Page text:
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Log Tapping
2 min read

Log Tapping

This is an old post and doesn't necessarily reflect my current thinking on a topic, and some links or images may not work. The text is preserved here for posterity.

Octopus uses log4net, my favourite logging library. It also performs a lot of background tasks - for example, deploying applications.

I wanted the output from log4net to be written to the event log (in the case of warnings/errors), as well as to the UI. However, I didn't want to end up with this:


One of my tricks was to set up a "log tapper" - much like a wire tap. This allows me to "listen in" on the log4net chatter within a specific context. For example:

var output = new StringBuilder();

log.Info("Starting the job");

using (LogTapper.CaptureTo(output))
    log.Info("Doing the work...");


log.Info("Finished the job");

The LogTapper sets up a scope - within the current thread, and as long as the using block is open, and log messages written by log4net will be appended to the StringBuilder in addition to their normal destinations.

Doing this means I can present the log4net output of a job in the UI, without it being mixed up with the output from lots of other jobs.

The LogTapper implementation is quite simple:

public class LogTapper : IDisposable
    LogTapper(StringBuilder builder)
        ThreadContext.Properties["LogOutputTo"] = builder;

    public static IDisposable CaptureTo(StringBuilder builder)
        return new LogTapper(builder);

    public void Dispose()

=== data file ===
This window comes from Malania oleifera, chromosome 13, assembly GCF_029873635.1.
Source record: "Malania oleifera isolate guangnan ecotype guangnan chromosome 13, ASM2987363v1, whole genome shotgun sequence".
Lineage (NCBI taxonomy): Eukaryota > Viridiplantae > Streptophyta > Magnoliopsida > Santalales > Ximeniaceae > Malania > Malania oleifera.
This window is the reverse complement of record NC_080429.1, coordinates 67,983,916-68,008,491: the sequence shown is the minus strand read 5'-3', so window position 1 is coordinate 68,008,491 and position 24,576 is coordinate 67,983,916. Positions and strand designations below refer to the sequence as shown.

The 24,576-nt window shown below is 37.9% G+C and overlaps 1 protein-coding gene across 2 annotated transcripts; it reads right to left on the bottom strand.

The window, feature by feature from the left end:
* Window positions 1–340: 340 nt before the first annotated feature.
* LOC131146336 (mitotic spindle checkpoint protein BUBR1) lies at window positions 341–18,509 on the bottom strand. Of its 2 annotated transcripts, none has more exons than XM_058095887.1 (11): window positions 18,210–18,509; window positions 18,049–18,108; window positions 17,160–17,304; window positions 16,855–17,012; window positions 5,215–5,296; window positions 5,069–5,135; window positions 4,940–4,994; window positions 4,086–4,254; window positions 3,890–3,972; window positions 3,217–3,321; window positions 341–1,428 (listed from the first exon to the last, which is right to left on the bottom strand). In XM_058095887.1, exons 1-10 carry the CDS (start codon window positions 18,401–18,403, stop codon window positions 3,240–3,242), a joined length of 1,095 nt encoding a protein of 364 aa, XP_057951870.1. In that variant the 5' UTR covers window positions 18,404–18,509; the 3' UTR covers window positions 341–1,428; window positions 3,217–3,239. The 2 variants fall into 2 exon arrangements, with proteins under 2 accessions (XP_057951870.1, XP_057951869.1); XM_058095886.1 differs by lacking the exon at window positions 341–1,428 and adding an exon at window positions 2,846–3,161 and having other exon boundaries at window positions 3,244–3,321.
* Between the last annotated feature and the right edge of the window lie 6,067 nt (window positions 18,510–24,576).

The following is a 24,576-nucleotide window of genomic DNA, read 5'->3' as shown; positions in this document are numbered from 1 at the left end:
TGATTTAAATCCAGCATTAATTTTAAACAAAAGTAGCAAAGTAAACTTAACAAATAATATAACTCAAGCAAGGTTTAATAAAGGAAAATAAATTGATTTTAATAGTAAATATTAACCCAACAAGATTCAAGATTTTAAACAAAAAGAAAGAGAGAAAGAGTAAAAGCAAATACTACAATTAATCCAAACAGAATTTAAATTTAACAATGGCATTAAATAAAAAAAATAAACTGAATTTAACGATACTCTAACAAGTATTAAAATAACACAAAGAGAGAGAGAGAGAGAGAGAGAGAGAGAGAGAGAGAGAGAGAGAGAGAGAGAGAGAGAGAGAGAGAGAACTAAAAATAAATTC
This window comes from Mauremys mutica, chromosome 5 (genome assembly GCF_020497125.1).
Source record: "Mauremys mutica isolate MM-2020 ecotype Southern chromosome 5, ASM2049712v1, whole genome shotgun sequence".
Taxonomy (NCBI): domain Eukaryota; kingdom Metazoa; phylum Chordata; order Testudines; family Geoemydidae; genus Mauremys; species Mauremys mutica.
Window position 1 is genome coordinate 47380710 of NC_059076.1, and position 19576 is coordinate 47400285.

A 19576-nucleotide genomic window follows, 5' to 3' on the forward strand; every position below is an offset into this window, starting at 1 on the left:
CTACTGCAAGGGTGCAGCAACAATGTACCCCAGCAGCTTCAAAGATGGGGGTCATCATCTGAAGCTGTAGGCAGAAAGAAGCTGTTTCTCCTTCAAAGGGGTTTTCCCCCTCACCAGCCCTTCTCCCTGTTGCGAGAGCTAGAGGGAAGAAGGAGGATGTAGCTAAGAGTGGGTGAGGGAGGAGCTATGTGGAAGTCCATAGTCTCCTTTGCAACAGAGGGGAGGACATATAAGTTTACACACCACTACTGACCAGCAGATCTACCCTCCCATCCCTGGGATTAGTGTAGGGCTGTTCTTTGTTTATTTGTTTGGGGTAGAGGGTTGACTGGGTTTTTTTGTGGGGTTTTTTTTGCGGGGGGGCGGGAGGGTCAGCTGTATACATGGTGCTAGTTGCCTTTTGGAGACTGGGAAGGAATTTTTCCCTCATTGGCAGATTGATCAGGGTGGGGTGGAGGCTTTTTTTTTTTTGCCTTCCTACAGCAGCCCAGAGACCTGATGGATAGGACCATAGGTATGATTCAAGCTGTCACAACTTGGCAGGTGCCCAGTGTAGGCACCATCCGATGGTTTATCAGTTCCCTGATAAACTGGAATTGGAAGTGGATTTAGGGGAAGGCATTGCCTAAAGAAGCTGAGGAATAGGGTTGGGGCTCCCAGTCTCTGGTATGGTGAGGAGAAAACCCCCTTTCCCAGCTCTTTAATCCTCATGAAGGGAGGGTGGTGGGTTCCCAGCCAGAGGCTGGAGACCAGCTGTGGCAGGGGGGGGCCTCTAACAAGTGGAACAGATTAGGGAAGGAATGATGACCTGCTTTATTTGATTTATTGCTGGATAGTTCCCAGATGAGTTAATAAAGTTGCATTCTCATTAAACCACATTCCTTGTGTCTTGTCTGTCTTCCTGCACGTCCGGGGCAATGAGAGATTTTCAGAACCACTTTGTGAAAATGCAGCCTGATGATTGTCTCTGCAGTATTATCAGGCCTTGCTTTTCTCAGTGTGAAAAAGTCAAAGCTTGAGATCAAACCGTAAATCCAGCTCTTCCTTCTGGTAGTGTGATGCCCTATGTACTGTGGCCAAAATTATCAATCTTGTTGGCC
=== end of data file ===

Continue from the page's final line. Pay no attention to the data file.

ThreadContext is a log4net class, and it stores properties that are available to all log4net appenders on a per-thread basis.

To make the implementation work, I then set up a log4net Appender. Whenever a log is written, if a "log tapper" is active on the current thread, it will log the same message to the tapper:

public class LogTapAppender : IAppender
    public string Name { get; set; }

    public void DoAppend(LoggingEvent loggingEvent)
        var capture = ThreadContext.Properties["LogOutputTo"] as StringBuilder;
        if (capture == null)

        capture.AppendLine(DateTime.UtcNow.ToString("yyyy-MM-dd HH:mm:ss") + " " + loggingEvent.Level.DisplayName.PadRight(6, ' ') + " " + loggingEvent.RenderedMessage);

        if (loggingEvent.ExceptionObject != null)

    public void Close()

What I like about this approach is that all of my components just write useful information to the log4net ILog - they don't need to know if they are being called within the context of a UI, or a job, or any other alternative way of recording their progress. My higher-level controlling classes can siphon the output of any components they call into the place that makes the most sense for them.

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Paul Stovell's Blog

Hello, I'm Paul Stovell

I'm a Brisbane-based software developer, and founder of Octopus Deploy, a DevOps automation software company. This is my personal blog where I write about my journey with Octopus and software development.

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